Study: Physical stores need ‘near-perfect’ inventory management
Inventory management has emerged as a key factor for operational efficiency within physical stores — and there is almost no room for error in today’s omnichannel marketplace.
That’s one of the findings of a new report from ABI Research, which said that as stores strive to perfect how they serve customers and integrate various shopping and delivery channels, being able to accurately count, control and predict available inventory will become a basic operational requirement.
“Stores which have limited intelligence on the location and quantity of stock at the individual item level cannot expect to adequately serve their customers or successfully execute a competitive omnichannel retail strategy,” said Nick Finill, senior analyst at ABI Research.
The good news is that with computer vision use cases maturing, artificial Intelligence tools becoming more powerful, and RFID technology demonstrating major ROI, retailers are now able to approach 100% inventory accuracy — enabling a transformation of the industry.
For many retailers using traditional inventory counting methods in the apparel, fashion, and soft goods sector, inventory accuracy can drop to around 65%, resulting in a poor experience for shoppers and lost sales, according to the report. Using RFID technology, these retailers can reach near-perfect inventory intelligence at more regular intervals, leading to improved customer satisfaction, reduced shrinkage, and improved sales velocity. In most cases, fashion retailers employing RFID can increase annual revenues by at least 3%.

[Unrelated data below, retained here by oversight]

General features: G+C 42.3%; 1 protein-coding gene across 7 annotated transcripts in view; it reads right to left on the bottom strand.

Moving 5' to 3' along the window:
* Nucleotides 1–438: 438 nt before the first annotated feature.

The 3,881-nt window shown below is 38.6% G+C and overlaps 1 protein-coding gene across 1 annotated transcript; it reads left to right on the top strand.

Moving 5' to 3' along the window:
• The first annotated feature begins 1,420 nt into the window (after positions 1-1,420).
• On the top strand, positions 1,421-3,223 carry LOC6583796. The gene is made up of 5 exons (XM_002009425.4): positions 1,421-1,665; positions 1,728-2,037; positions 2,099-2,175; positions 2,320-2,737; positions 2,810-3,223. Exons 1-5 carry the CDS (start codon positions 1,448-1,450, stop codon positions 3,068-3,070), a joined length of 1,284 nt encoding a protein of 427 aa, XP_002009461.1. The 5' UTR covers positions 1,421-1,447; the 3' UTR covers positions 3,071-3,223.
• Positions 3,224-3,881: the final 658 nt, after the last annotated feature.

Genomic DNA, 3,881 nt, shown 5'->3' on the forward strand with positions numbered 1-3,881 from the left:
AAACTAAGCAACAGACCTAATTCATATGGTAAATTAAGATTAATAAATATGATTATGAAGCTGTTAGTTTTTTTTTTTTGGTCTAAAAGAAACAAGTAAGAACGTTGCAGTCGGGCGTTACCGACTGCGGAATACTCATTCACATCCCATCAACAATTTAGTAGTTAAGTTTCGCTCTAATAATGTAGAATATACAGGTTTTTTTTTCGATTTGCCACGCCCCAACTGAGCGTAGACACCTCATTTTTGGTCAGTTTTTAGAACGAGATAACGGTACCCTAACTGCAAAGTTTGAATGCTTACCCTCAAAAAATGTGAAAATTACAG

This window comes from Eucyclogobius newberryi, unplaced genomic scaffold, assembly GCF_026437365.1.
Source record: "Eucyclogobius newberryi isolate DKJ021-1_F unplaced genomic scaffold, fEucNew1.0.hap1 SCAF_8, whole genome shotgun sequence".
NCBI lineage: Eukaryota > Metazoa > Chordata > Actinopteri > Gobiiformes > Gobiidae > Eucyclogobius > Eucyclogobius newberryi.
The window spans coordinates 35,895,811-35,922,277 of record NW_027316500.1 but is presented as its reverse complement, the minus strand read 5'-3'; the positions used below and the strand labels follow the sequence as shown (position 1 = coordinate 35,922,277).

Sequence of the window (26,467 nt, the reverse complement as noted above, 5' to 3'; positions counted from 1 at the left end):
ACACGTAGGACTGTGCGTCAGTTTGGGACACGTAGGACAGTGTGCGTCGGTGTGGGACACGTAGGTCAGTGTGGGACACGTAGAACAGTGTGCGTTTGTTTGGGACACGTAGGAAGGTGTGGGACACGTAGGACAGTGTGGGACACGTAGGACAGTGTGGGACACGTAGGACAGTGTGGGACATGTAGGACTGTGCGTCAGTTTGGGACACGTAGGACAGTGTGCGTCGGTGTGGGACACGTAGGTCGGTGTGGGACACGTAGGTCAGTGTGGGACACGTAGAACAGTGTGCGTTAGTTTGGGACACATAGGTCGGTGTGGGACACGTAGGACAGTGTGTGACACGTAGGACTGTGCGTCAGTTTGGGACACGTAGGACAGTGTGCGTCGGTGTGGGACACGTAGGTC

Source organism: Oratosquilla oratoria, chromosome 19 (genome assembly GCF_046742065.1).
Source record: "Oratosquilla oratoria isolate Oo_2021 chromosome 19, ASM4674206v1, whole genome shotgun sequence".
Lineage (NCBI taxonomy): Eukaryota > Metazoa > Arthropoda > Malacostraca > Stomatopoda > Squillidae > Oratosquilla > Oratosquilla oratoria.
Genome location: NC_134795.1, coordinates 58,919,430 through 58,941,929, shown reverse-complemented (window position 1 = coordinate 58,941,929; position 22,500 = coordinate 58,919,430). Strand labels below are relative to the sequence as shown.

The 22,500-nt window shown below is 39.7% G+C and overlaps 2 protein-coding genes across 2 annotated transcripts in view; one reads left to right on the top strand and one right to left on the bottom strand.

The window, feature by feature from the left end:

RFID deployments in the fashion retail sector have demonstrated clear ROI for retailers deploying the technology at scale. ABI Research calculates that an apparel store with annual sales of just under $6 million can realistically achieve a 44% ROI within the first year, with returns increasing to over 200% in the third year.
“The resurgence of RFID as a powerful inventory management tool in fashion retail has been driven by rapidly falling costs and demand for greater end-to-end insight in retail operations,” said Finill. “However, RFID will fail to transform the entire retail market due to its limited viability outside of soft goods and fashion verticals.”
In shelf-based retail environments such as grocery stores, 20 hours of labor per week is spent on average by associates performing stock counts. The automation of these processes, using computer vision, robotics, and AI, promises to save labor costs for retailers, in addition to improving the customer experience and driving sales.
The emergence of easily integrated, cloud-based managed service models has played a major role in the transformation of inventory management. Diverse SaaS inventory solutions offered by disruptors such as Infor, Nedap, Scandit, and BossaNova are helping retailers digitize and automate the entire in-store inventory lifecycle without the need for major capital expenditure, according to ABI.
“In order to remain competitive with e-commerce retailers and other brick-and-mortar rivals, physical stores will soon be adopting IoT and AI-enabled inventory tools as the standard, rather than the exception,” Finill concluded.
These findings are from ABI Research’s Transforming In-Store Inventory Management report.
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